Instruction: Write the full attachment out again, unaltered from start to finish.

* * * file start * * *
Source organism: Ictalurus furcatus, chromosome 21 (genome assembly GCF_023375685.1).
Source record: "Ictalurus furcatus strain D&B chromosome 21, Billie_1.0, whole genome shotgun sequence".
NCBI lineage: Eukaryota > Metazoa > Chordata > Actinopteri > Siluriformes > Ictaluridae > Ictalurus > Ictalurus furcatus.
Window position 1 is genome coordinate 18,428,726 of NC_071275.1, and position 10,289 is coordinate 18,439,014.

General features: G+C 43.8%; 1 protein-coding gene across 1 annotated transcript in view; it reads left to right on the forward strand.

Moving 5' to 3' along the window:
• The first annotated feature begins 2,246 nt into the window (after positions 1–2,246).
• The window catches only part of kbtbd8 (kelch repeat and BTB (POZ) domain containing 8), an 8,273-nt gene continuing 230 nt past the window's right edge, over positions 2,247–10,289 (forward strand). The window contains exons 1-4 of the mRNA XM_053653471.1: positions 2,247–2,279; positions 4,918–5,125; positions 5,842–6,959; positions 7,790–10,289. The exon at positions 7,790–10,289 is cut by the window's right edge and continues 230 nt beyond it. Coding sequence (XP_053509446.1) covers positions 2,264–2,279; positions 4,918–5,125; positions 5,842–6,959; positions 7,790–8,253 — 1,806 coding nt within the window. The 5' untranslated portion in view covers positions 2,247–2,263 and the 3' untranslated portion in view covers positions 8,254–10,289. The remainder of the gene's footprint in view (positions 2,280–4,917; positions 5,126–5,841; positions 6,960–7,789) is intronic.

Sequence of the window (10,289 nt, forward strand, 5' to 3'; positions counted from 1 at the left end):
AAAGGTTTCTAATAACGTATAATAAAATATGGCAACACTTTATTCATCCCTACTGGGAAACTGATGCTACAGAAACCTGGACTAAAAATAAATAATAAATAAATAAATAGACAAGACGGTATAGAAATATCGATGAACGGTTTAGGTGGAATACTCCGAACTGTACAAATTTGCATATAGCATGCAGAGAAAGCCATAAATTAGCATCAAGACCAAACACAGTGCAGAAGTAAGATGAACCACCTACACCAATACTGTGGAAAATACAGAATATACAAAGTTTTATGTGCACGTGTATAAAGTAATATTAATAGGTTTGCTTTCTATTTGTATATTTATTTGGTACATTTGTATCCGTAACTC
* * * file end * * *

Source organism: Ictalurus furcatus, chromosome 21 (genome assembly GCF_023375685.1).
Source record: "Ictalurus furcatus strain D&B chromosome 21, Billie_1.0, whole genome shotgun sequence".
NCBI lineage: Eukaryota > Metazoa > Chordata > Actinopteri > Siluriformes > Ictaluridae > Ictalurus > Ictalurus furcatus.
Window position 1 is genome coordinate 18,428,726 of NC_071275.1, and position 10,289 is coordinate 18,439,014.

General features: G+C 43.8%; 1 protein-coding gene across 1 annotated transcript in view; it reads left to right on the forward strand.

Moving 5' to 3' along the window:
• The first annotated feature begins 2,246 nt into the window (after positions 1–2,246).
• The window catches only part of kbtbd8 (kelch repeat and BTB (POZ) domain containing 8), an 8,273-nt gene continuing 230 nt past the window's right edge, over positions 2,247–10,289 (forward strand). The window contains exons 1-4 of the mRNA XM_053653471.1: positions 2,247–2,279; positions 4,918–5,125; positions 5,842–6,959; positions 7,790–10,289. The exon at positions 7,790–10,289 is cut by the window's right edge and continues 230 nt beyond it. Coding sequence (XP_053509446.1) covers positions 2,264–2,279; positions 4,918–5,125; positions 5,842–6,959; positions 7,790–8,253 — 1,806 coding nt within the window. The 5' untranslated portion in view covers positions 2,247–2,263 and the 3' untranslated portion in view covers positions 8,254–10,289. The remainder of the gene's footprint in view (positions 2,280–4,917; positions 5,126–5,841; positions 6,960–7,789) is intronic.

Sequence of the window (10,289 nt, forward strand, 5' to 3'; positions counted from 1 at the left end):
AAAGGTTTCTAATAACGTATAATAAAATATGGCAACACTTTATTCATCCCTACTGGGAAACTGATGCTACAGAAACCTGGACTAAAAATAAATAATAAATAAATAAATAGACAAGACGGTATAGAAATATCGATGAACGGTTTAGGTGGAATACTCCGAACTGTACAAATTTGCATATAGCATGCAGAGAAAGCCATAAATTAGCATCAAGACCAAACACAGTGCAGAAGTAAGATGAACCACCTACACCAATACTGTGGAAAATACAGAATATACAAAGTTTTATGTGCACGTGTATAAAGTAATATTAATAGGTTTGCTTTCTATTTGTATATTTATTTGGTACATTTGTATCCGTAACTC